Induction & Essence

Not that kind of induction!

Suppose we observe a raven. It’s black. We see a second, also black. And so on for a few dozen more. We reason, or rather we argue with ourselves, “Since all the many ravens I’ve seen have been black, the next raven I see will be black.”

There are seeming problems with this self-argument, this induction-argument. It appears to be invalid since, as is probably obvious, it might be that a non-black raven, perhaps even an albino raven, exists somewhere. And if that’s true, then the next ravens I see might not be black. Also, the argument is incomplete—as written, though not as thought. As thought, it contains the implicit premise “All ravens are the same color.” That makes the entire argument: R = “All ravens are the same color and every raven I have seen was black; therefore the next raven I see will be black.” That argument is valid.

Therefore, it is a local truth that “The next raven I see will be black” given those premises. We are back to the same kind of situation as when we discussed Gettier problems. What is our goal here? Is it to assess the truth or falsity of the premises? Or to make predictions? Given the premises are true, then it necessarily follows we will make flawless predictions.

Now “every raven I have seen is black” is true (I promise), so the only question is “All ravens are the same color.” Where did that arise? That was an Induction-intuition, arising from the judgment that having black feathers is the essence of being a raven, or at least part of the essence. If this judgement is true, if having black feathers is essential to being a raven, then the this premise is also true and the conclusion to R follows.

The crux is thus the step, i.e. the induction, from the observations to an understanding of what it is to be a raven. But there have been observed white ravens, and it is said (by biologists) that these suffer from a genetic defect. A defect is thus a departure from the “norm”, from what is expected, and what is expected is the form given by the essence.

With this in mind we can fix the argument. R’ = “All the ravens I’ve seen have been black and it is the essence of ravens to be black; therefore the next raven I see which is properly manifesting its essence will be black.” This is a valid argument, and sound if indeed, as induction tells us, ravens having black feathers is part of the essence of being a raven.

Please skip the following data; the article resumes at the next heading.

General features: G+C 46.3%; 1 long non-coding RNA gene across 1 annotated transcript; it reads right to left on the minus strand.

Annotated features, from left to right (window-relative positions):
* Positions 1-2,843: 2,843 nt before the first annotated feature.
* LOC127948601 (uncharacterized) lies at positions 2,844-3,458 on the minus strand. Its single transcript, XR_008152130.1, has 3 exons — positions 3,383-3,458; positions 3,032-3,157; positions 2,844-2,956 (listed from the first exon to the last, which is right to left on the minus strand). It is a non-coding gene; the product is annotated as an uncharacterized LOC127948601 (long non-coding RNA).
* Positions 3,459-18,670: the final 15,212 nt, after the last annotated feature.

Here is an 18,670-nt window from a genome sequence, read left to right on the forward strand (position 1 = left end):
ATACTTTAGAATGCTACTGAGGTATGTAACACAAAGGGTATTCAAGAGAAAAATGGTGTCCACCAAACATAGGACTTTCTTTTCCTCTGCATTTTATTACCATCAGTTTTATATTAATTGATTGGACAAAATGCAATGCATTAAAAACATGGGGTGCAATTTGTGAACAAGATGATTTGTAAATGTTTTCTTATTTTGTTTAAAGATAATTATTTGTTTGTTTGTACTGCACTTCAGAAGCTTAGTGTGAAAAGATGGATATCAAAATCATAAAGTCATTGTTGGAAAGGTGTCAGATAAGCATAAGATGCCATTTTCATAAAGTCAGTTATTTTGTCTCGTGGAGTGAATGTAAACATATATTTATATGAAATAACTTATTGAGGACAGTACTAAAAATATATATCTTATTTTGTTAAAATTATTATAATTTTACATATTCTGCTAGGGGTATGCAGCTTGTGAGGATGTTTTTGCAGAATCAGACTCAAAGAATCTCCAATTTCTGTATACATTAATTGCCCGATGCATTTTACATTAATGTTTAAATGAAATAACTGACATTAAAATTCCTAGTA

Some people have mistakenly identified features of things thought to be essential but which were instead accidents. It is not for instance essential that swans have white feathers; some have black. But because mistakes are made in the induction of essences does not prove that inductions are of no use, nor does it prove things do not have essences. Many people make mistakes in math—surely more than who make mistakes in inductions of essences—yet we do not say math is a “problem”, where that word is used in its modern philosophical sense as an unresolved, unresovlable or paradoxical question; and we do not say math is invalid and not to be trusted. We do not seek for alternatives to math that explain how it could possibly be, given that some have erred in the calculation, that 1 + 1 = 2. We are not mathematical skeptics. Yet the mere possibility of mistake in induction is enough, for some, to cast doubt on the whole of induction.

Induction, as outlined in this must-have book, comes in various flavors. The kind of induction that extracts essences is not the same as the kind of induction that is statistical and that lets us make empirical predictions.

We did this before: we know via one kind of induction that dogs essentially (and I do not mean this word in its more-or-less connotation, but in the rigorous must-have) have four legs, but we know via statistical induction that some dogs do not fully evince this essence. The kind of prediction we wish to make varies with the type of induction we have in mind. If we want to know via the essential-induction whether all dogs have four legs, the answer is always yes, since it is essential for dogs to have four legs. But if we want to know via statistical-induction how many dogs have four legs in some certain situation, then the answer will be different, and will instead be a counting of the departures from essence. Read the linked article for more.